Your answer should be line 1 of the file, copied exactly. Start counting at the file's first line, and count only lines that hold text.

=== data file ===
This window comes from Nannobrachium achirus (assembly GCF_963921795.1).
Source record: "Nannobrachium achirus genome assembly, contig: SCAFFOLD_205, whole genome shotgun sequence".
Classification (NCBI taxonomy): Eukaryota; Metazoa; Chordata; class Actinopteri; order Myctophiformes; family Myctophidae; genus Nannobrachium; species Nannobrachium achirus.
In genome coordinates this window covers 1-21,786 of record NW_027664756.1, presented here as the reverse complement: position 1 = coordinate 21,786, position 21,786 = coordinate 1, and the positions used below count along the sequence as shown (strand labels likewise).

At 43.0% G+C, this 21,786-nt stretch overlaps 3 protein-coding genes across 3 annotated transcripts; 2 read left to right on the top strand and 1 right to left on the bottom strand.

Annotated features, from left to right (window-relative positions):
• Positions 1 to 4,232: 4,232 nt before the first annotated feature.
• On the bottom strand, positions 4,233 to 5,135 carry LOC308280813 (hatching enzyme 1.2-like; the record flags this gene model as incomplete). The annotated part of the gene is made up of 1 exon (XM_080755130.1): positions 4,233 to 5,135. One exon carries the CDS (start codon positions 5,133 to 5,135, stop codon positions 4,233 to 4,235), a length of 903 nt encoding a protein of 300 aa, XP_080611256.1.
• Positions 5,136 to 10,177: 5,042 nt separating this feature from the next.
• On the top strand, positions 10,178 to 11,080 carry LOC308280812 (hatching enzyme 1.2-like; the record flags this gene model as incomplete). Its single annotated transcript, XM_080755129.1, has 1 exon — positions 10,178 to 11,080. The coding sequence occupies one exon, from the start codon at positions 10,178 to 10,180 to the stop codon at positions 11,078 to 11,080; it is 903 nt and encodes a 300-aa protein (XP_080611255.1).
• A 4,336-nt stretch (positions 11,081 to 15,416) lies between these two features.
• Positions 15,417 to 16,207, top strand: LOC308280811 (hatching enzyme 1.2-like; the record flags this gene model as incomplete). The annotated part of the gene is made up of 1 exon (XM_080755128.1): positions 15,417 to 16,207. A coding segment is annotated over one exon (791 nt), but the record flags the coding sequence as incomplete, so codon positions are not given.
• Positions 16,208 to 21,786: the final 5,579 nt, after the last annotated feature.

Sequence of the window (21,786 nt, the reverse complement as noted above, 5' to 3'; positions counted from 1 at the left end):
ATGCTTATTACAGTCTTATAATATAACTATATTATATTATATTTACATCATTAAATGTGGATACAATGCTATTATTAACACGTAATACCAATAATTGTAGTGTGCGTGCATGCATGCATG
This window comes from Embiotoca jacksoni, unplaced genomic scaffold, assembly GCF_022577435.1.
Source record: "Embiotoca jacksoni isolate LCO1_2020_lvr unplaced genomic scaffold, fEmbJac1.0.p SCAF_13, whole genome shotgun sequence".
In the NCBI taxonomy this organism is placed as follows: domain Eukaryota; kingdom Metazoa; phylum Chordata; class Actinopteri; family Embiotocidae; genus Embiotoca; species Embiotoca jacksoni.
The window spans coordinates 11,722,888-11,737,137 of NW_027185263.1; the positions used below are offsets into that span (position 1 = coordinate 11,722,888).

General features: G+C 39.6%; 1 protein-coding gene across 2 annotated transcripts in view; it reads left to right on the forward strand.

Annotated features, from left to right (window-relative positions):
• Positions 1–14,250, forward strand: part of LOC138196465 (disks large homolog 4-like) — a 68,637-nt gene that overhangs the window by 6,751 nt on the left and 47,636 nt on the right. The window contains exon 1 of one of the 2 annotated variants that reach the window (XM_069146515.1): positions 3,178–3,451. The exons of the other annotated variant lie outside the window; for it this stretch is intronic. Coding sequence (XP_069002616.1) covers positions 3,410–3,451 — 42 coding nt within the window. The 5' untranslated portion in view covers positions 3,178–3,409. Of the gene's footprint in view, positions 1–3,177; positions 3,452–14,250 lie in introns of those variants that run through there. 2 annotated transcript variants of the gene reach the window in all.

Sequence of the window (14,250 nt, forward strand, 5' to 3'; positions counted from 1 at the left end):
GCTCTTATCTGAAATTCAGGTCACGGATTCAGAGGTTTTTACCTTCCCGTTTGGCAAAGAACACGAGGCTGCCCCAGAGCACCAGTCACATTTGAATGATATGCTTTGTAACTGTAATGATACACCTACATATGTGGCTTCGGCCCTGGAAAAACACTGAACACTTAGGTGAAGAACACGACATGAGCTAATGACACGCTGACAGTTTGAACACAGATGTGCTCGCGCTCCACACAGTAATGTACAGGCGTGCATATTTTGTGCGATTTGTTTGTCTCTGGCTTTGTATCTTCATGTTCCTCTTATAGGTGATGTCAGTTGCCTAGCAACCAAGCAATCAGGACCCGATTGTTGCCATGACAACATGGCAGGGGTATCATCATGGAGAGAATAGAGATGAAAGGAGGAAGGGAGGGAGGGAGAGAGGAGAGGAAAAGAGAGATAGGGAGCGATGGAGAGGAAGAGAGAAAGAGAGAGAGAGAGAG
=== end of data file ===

This window comes from Nannobrachium achirus (assembly GCF_963921795.1).